Local enviro staff clean up!

Local waterways were targeted as part of a Clean Up Australia day blitz by West Gippsland Catchment Management Authority (WGCMA). 

 The clean-ups took place at Bear Gully beach and Traralgon Creek.

 Staff from the Environmental Protection Authority and Gippsland Water joined in to help pick up rubbish at the sites. 

 “Protecting the natural environment is not something that can be done in isolation, which is why our partnerships with other organisations are so important,” WGCMA, CEO, Martin Fuller. 

 “I want to thank the organisations who came and helped with our site cleanups.” 

Balloons, fish netting, lures, paint containers, cans and coat hangers were collected from Bear Gully in just one hour.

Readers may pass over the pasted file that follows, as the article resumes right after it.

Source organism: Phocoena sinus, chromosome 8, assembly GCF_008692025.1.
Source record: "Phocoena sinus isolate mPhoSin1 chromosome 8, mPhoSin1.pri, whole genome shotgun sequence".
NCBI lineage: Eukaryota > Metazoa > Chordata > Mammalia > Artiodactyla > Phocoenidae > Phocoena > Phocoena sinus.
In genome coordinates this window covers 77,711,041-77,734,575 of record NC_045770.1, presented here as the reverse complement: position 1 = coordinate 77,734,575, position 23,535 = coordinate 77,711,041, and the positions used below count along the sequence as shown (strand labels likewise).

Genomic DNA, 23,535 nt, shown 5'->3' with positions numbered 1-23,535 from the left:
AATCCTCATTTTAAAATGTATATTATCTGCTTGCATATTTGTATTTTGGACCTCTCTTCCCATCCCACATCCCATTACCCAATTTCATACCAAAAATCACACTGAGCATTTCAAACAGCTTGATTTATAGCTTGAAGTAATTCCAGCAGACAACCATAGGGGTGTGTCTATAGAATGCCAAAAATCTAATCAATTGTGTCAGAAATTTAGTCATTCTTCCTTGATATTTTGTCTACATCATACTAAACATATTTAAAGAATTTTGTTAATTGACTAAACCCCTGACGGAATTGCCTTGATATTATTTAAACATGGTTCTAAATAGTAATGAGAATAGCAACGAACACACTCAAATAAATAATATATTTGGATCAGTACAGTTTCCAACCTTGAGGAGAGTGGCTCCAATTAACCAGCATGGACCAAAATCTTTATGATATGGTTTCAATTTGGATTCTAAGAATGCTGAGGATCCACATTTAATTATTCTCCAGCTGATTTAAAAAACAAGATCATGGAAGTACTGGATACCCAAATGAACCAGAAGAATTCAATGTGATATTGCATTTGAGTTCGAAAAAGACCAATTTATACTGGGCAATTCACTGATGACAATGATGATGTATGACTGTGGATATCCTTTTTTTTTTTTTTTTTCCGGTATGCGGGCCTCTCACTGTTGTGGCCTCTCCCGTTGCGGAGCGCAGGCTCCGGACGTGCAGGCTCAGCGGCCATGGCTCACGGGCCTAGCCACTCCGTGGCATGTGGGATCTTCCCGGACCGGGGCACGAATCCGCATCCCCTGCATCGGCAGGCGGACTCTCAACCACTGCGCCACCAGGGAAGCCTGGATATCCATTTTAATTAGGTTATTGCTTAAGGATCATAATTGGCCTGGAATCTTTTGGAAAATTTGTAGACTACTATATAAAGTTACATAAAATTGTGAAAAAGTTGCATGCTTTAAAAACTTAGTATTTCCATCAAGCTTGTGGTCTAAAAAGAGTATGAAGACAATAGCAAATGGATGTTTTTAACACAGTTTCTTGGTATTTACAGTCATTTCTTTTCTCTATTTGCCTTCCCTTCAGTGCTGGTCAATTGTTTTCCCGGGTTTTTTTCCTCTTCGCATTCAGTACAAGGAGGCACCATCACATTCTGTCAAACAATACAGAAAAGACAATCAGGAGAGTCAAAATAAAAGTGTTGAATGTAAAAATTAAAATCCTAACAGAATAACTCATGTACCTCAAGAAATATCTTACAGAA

Thirteen bags of waste were collected from Traralgon Creek, as well as larger items that wouldn’t fit including trolleys, a bag of woollen jumpers, bikes, bike frames and one near new clothes dryer. 

 Mr Fuller said although the WGCMA projects were focused in rural areas, urban waterways had a definite impact on river health. 

 “Picking up rubbish and keeping the creeksrivers, and beaches clean is one way everyone can help protect the environment. 

 “Rubbish that washes into the stormwater drains will end up in our waterways and the ocean.” 

 Research by the Department of Environment, Land, Water and Planning showed that 95 percent of litter found on our beaches comes from suburban streets through the stormwater system. 

 Last year’s rubbish report from Clean Up Australia Day noted that waterways were the most polluted, with an average of 541 pieces of rubbish collected from each of the registered sites. 

Published Monday March 2nd 2020

Traralgon Creek Clean-up Crew. Back L-R Ashley Beer (EPA), Kaitlyn Morris (EPA), Wayne Gilmour, Eleisha Keogh, Adrian Clements, Elsa Burnell, Dan Cook, Taryn Price. Front L-R Alisha Brown (EPA), Catherine Couling (Gippsland Water), Cate Reilly and Jem Milkins in Traralgon.
Eleisha with a new dryer, trolleys and bikes